Longtime customers of Target’s pharmacies are finding a change in pill bottle design hard to swallow.
After CVS began operating Target’s drugstores earlier this year, distraught customers have been asking — in some cases begging — the drugstore chain to bring back the retailer’s red prescription bottles, which came with color-coded rings, labeling on the top and prescription information that was easier to read.
Some customers took more drastic steps.
Vivian Ruth Sawyer of Louisville fished through her trash to rescue the old Target bottles soon after opening her stapled prescription bag to find the dowdy, white-capped amber vials that are common in most medicine cabinets.
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She has since poured refills of her thyroid medicine into the old Target bottles, even though they don’t have the right expiration dates. It’s worth it, she said, because those bottles make it easier to tell her prescriptions apart when she looks in her drawer for them.
“This is really inconvenient and irritating,” she said.
CVS says it is working on designing a new system for dispensing prescriptions and helping people stay on their medications, but spokeswoman Carolyn Castel declined to share details or say whether that might involve an updated bottle design.
Meanwhile, shoppers continue to mourn the loss of a bottle that was considered groundbreaking when it debuted about a decade ago. Target flipped bottle design on its head when it introduced in 2005 a red container with the opening on the bottom.
That allowed the label to wrap around the top so it could be seen from above. It included a flat surface that customers found easier to read than the curve of a typical pill bottle, and it came with color-coded rings for the neck to help family members quickly tell their medicines apart.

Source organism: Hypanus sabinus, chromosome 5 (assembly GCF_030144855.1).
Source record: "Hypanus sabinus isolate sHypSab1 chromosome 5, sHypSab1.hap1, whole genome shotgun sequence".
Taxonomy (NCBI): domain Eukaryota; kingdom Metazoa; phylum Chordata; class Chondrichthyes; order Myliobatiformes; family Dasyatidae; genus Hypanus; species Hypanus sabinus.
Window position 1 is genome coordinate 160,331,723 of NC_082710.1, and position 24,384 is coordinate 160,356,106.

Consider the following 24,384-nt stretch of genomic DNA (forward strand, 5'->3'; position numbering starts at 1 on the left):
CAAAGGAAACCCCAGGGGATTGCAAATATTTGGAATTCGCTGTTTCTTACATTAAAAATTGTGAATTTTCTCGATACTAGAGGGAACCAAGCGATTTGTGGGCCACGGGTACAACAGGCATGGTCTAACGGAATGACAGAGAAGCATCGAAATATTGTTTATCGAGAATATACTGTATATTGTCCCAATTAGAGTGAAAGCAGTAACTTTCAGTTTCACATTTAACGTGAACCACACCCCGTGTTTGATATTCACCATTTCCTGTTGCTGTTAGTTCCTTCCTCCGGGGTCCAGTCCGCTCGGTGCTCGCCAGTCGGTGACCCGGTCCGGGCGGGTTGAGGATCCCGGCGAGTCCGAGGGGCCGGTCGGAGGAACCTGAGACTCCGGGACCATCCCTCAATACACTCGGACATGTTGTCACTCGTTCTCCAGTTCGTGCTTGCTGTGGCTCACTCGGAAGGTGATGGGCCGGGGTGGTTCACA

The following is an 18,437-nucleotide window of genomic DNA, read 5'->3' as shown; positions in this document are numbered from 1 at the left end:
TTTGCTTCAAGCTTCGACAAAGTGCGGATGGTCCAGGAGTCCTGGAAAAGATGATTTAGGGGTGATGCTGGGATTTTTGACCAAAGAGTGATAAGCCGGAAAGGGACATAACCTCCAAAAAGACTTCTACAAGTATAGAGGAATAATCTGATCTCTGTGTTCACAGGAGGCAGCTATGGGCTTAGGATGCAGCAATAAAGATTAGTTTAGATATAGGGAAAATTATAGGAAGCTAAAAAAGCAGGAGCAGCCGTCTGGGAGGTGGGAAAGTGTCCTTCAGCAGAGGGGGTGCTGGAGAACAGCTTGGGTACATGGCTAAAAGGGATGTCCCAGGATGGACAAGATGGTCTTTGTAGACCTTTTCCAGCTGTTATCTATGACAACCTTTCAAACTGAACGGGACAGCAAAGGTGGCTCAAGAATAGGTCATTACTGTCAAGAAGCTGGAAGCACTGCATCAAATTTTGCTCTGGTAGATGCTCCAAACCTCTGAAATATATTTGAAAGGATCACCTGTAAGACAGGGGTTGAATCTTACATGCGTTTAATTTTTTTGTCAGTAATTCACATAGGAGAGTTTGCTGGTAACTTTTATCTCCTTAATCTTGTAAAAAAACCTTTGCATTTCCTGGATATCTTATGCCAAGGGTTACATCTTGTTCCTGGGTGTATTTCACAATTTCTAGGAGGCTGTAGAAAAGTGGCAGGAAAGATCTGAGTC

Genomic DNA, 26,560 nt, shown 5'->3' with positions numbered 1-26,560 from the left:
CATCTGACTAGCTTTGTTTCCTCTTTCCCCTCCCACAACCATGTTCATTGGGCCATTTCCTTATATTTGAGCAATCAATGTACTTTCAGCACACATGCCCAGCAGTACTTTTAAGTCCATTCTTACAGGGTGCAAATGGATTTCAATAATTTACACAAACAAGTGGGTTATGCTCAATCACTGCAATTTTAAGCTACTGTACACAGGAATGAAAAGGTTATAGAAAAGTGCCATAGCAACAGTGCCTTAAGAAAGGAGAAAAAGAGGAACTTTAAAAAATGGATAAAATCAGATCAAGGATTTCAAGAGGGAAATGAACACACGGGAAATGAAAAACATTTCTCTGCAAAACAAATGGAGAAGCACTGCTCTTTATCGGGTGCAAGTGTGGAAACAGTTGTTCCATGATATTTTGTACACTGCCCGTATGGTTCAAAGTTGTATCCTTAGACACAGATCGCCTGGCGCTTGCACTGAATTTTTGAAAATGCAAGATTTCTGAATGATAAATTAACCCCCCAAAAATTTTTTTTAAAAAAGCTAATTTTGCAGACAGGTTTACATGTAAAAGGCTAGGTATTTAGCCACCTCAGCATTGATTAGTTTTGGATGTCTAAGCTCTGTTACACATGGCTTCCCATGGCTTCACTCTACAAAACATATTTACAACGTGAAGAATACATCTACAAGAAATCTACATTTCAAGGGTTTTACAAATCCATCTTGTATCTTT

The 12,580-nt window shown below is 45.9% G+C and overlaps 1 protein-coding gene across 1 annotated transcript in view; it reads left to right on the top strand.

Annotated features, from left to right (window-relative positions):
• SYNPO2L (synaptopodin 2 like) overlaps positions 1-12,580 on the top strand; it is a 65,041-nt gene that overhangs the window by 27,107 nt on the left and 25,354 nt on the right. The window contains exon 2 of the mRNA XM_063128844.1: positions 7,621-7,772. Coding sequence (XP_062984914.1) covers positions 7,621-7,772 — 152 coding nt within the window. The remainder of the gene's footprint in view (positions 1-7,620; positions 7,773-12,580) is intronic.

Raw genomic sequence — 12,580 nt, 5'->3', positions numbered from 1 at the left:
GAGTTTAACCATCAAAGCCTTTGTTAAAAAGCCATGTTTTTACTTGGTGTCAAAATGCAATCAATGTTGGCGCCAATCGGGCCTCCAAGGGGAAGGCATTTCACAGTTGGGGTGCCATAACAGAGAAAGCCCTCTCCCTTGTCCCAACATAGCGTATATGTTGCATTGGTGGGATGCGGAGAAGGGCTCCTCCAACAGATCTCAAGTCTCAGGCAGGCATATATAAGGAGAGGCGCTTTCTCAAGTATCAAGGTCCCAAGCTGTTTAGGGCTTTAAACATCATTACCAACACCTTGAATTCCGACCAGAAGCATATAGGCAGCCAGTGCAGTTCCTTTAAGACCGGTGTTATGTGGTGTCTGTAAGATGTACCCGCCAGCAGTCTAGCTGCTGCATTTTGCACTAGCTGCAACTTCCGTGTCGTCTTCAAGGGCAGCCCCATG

Deborah Adler devised the new approach as part of her master’s thesis at New York’s School of Visual Arts. She was inspired to try something different after her grandmother mistakenly took her grandfather’s prescription. Adler now runs her own design business and is working with CVS on its new prescription system.
The red bottles were important to Christina Mihalek, of Cincinnati, because she accidentally took her mom’s high blood pressure medicine instead of an antibiotic when she was in high school, and she passed out in the lunch line that day. Mihalek took to Twitter to voice her displeasure, telling CVS in a post with the #redbottlesrock that “perfection was at your fingertips.”
Woonsocket, R.I.-based CVS Health Corp., which runs the nation’s second-largest drugstore chain, started operating Target pharmacies earlier this year as part of a $1.9-billion deal the companies announced in 2015.
CVS’s Castel said the company stopped using Minneapolis-based Target Corp.’s bottles because it’s more efficient to fill prescriptions with the same bottle at all of its 9,600 pharmacies.
Customer visits to Target’s in-store pharmacies slipped in the second quarter. Castel said CVS doesn’t see a connection between that and the change in prescription bottles.